Along with Utah, Sword was the other beach which was added to the initial plan in December 1943. Sword extended from Langrune to Ouistreham. However, the Allies chose to concentrate the forces on a narrower front at Hermanville and Colleville-sur-Orne. The 3rd British Division would lead the assault followed by specialized assault and amphibious tanks. The flanks would be protected by two commando brigades, 1st Brigade was to seize the battery at Ouistreham and 4th Brigade would liberate Lion-sur-Mer and Luc-sur-Mer. The 185th Brigade of 3rd Division was to take advantage of the situation and advance to Caen before nightfall. Finally, General Rennie’s division was to make the junction with the Canadian forces.


HMS Rodney giving gun fire support to the land forces on 6th June © DR.

Bombardment and Artillery Fire

The fleet positioned off Sword Beach opened fire at 0500 hours. Tragedy struck 30 minutes later when the Norwegian destroyer Svenner was cut in two by a German torpedo. Hit in the engine room, the Svenner sank within minutes, 33 sailors, including many Norwegians and one British sailor, were lost, 185 survivors were recovered from the sea. The naval bombardment of Ouistreham continued at 0545 hours with fire from HMS Scylla, while the batteries to the east of the Dives were shelled by the Warspite, the Ramilles and the Roberts.

At Sword, the deluge of fire on the coastal defenses was enormous. The guns of Frobisher, Dragon, Danae, Arethusa and Mauritius progressively stopped firing to allow the assault forces to land.


The destroyer, HMS Shark, was launched by the British in June 1943 and transferred to the Royal Norwegian Naval Forces in April 1944. Renamed HNoMS Svenner, the destroyer was the only Allied ship sunk by the Kriegsmarine on 6th June 1944 ©DR.

The Norwegians on D-Day

The Svenner was not the original name of the ship. The S class destroyer was launched on 1st June 1943 as HMS Shark but, on 6th June, the Svenner was flying the Norwegian flag as part of the Allied armada.
The Norwegian naval force consisted of three fast patrol boats, three corvettes and, in addition to Svenner, two other destroyers of British origin, the Glaisdale and the Stord. On 6th June, hidden by a smoke screen, two German torpedo boats of 5th Flotilla, based at Le Havre, discovered the Allied Fleet. The Svenner was hit by one of the 18 torpedoes launched by the Kriegsmarine. The tragedy of the Svenner in no away undermines the feat of arms of the other Norwegian units involved in Operation Overlord, at sea and in the air.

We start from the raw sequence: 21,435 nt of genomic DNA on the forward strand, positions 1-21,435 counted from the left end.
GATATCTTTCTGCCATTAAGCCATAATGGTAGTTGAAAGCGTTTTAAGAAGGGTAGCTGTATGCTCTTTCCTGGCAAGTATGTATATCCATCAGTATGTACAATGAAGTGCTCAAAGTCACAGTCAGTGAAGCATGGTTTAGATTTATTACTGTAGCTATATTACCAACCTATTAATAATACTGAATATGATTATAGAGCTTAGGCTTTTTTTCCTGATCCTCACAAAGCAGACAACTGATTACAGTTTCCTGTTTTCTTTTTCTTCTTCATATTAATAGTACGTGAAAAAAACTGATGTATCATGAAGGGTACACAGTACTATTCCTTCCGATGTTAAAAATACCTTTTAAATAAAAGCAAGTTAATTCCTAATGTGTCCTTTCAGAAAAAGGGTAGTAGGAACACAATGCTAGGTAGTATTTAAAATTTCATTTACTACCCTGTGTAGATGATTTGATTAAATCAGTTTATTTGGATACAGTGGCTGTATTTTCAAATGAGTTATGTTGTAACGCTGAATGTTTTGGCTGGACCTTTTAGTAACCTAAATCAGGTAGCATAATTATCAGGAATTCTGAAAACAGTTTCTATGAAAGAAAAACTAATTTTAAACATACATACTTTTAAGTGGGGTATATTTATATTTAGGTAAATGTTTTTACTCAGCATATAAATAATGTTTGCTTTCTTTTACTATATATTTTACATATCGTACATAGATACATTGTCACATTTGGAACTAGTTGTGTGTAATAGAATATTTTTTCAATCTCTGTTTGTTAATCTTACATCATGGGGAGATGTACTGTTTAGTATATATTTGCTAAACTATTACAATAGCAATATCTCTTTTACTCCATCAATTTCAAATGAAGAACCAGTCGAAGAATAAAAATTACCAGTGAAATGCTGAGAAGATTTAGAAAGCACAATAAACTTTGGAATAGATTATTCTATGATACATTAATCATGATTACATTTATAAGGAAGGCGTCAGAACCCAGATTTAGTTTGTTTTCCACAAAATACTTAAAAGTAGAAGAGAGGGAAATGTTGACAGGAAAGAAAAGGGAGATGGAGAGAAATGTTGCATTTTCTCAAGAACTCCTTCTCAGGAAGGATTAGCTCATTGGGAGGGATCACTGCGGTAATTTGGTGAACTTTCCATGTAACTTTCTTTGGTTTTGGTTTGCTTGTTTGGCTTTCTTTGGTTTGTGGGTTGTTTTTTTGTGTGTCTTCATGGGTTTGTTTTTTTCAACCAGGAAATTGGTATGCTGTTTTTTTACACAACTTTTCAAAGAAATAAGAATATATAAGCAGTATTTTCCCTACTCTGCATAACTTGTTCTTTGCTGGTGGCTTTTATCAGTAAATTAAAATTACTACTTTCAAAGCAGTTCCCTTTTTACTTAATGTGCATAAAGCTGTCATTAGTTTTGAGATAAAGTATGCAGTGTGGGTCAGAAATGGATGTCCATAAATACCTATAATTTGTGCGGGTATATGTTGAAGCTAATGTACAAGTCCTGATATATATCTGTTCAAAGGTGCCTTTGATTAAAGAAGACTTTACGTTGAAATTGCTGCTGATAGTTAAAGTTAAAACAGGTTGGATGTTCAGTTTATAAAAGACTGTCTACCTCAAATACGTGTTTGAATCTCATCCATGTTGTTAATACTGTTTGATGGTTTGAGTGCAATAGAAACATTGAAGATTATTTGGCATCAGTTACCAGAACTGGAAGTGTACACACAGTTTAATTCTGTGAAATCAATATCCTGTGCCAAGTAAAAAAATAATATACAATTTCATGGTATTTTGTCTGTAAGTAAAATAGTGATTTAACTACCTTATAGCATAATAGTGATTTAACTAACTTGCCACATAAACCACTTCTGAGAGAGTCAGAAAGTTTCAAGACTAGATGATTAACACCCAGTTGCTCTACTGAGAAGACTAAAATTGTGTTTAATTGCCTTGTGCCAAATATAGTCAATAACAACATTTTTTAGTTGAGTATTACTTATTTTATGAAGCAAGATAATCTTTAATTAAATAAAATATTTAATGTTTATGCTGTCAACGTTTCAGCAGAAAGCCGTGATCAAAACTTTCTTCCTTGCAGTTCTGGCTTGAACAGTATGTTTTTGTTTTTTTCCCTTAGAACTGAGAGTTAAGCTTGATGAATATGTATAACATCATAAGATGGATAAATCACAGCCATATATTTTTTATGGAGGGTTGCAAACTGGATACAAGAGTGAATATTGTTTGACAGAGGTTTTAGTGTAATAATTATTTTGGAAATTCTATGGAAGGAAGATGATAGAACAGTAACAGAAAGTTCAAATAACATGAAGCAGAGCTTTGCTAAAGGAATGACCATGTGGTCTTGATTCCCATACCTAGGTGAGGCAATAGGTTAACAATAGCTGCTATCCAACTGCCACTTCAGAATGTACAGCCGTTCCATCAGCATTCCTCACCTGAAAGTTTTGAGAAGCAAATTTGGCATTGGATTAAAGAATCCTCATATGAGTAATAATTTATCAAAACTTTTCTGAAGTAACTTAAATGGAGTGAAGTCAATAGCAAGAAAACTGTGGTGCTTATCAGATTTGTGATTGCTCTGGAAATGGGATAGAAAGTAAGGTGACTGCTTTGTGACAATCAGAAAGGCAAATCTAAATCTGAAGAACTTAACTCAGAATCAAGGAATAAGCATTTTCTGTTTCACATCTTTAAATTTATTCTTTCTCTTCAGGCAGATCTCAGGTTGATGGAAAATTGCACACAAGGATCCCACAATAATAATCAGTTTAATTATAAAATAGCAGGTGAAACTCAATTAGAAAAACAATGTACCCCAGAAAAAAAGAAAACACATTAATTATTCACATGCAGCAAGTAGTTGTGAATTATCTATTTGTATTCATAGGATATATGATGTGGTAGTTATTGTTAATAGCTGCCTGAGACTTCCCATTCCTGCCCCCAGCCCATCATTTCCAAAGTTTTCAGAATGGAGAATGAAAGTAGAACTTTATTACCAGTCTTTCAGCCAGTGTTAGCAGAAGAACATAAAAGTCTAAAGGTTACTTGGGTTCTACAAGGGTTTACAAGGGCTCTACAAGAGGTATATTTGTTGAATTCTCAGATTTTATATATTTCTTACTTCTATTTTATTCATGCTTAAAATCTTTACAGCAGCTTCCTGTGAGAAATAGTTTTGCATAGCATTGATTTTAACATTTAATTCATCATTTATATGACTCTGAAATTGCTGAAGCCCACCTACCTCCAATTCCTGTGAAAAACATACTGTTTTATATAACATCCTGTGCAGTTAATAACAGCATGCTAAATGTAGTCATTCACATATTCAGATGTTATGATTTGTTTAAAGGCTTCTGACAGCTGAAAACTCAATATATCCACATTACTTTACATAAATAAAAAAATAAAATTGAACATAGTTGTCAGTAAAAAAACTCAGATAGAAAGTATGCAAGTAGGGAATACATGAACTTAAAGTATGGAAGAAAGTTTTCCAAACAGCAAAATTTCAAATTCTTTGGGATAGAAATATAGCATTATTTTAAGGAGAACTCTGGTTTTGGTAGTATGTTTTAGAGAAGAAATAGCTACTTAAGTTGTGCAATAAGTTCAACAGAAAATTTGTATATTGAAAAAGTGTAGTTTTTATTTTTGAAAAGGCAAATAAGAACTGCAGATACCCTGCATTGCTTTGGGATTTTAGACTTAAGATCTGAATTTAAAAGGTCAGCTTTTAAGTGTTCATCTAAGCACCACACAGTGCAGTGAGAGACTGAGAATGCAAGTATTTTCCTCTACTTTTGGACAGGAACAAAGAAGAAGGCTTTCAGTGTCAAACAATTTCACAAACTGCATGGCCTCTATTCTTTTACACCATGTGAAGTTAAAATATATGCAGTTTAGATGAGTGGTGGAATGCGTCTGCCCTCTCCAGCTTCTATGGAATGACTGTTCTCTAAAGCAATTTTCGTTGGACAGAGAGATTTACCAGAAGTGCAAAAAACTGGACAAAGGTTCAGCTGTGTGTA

Air force squadrons, 331st and 332nd of 132nd Wing were attached to the Canadian Air Force supplying vital air to ground support for the Canadian and British infantry.


Photograph taken from LCT 610 of Queen Red sector of Sword Beach towards 0800 hours. A tank of 22nd Dragoons burns after being hit by German gun fire © IWM

The First Assault Wave

At 0720 hours, specialized units of General Hobart’s 79th Division landed and cleared the beach obstacles. Flail tanks, to clear mines, were the first to land followed by special tanks of 13th/18th Hussars.

The first troops of 3rd Division landed at 0725 hours on Queen Beach, in the sub sectors Red and White, opposite Colleville-sur-Orne and Hermanville-sur-Mer. The 8th Infantry Brigade and its battalions 2nd East Yorkshire and 1st South Lancashire and Lord Lovat’s 1st Special Service Brigade including 1st French Commando Battalion commanded by Commandant Kieffer.

In the seaside resort sector of Colleville, the 2nd East Yorks were confronted with the German strong point codenamed “Cod” losing 200 men in the combat. Troops of the South Lancs liberated La Breche d’Hermanville with few loses. Cod finally fell to the South Lancs at 0900 hours.

The Royal Marine 41 Commando (4th Commando Brigade) landed to the west on Sword, liberating Lion-sur-Mer and making the liaison with 48 Royal Marine Commando which had landed on Juno Beach. The commando advance however was stalled at Lion-sur-Mer by the German strongpoint WN21. Lacking radio communications, the commando was unable to request naval gun fire support and sustained heavy losses during this assault. WN21, codenamed “Trout”, was finally liberated the following day.


Lord Lovat addresses the commandos of his brigade before embarking for Normandy, 4th June 1944 © Le Mémorial de Caen

Simon Fraser Lovat, 25th Chief of the Fraser clan and 17th Lord Lovat was born in 1911 and volunteered for the commandos in 1940. He participated in the landings in Norway, on the Lofoten Islands in March 1941 and during the raid at Dieppe in August 1942, as a lieutenant colonel leading N°4 Commando. On 6th June 1944, Lord Lovat commanded the recently formed 1st Special Service Brigade leading it ashore at Colleville wearing suede trousers and a roll neck sweater and carrying a rifle, his personal piper, Bill Millin, at his side. As planned and only several minutes late, he established the junction with Major Howard’s men at Bénouville Bridge before advancing into the center of the British bridgehead.